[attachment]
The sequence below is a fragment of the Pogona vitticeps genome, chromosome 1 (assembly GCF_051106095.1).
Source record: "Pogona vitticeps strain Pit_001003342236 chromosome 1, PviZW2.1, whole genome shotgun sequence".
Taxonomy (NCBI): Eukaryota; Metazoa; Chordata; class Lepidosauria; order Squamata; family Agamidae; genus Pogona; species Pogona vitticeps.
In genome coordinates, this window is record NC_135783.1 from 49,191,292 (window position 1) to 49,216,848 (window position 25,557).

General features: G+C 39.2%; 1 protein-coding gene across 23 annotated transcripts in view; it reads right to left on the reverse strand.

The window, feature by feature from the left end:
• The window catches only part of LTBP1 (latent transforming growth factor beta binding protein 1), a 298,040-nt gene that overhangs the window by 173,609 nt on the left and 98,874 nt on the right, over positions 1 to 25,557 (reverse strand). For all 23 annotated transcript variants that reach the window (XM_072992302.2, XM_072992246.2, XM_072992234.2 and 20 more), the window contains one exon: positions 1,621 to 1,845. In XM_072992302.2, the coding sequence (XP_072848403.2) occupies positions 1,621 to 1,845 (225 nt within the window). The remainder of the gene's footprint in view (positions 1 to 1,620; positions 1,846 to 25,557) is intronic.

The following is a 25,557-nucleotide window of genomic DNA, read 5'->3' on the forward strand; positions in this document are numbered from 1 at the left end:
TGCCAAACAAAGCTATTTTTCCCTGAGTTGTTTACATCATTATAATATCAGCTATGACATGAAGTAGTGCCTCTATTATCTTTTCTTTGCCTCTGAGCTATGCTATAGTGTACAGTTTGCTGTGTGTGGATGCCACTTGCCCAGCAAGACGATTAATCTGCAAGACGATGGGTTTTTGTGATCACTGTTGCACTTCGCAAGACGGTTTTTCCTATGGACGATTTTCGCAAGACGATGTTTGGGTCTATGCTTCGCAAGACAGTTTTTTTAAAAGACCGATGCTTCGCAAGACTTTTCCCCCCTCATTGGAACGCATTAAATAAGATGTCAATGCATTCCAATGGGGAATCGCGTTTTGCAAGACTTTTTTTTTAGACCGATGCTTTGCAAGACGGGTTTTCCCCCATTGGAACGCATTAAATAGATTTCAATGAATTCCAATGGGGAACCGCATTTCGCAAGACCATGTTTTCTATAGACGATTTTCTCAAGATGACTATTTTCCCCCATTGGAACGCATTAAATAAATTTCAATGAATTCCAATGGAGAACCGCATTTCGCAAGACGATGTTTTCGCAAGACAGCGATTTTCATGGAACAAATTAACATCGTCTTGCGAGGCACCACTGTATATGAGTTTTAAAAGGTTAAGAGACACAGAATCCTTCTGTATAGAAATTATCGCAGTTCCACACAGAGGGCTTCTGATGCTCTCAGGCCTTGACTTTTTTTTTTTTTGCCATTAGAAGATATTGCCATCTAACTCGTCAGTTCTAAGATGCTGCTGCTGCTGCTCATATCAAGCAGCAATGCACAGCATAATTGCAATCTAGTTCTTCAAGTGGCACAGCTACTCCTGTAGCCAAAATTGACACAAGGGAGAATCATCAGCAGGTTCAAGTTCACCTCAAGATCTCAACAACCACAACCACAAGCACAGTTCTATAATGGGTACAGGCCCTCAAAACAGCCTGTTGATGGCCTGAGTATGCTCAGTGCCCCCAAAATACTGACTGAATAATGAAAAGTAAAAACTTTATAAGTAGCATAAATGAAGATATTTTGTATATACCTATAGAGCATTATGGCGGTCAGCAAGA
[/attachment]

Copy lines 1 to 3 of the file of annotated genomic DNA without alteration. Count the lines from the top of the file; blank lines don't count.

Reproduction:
The sequence below is a fragment of the Pogona vitticeps genome, chromosome 1 (assembly GCF_051106095.1).
Source record: "Pogona vitticeps strain Pit_001003342236 chromosome 1, PviZW2.1, whole genome shotgun sequence".
Taxonomy (NCBI): Eukaryota; Metazoa; Chordata; class Lepidosauria; order Squamata; family Agamidae; genus Pogona; species Pogona vitticeps.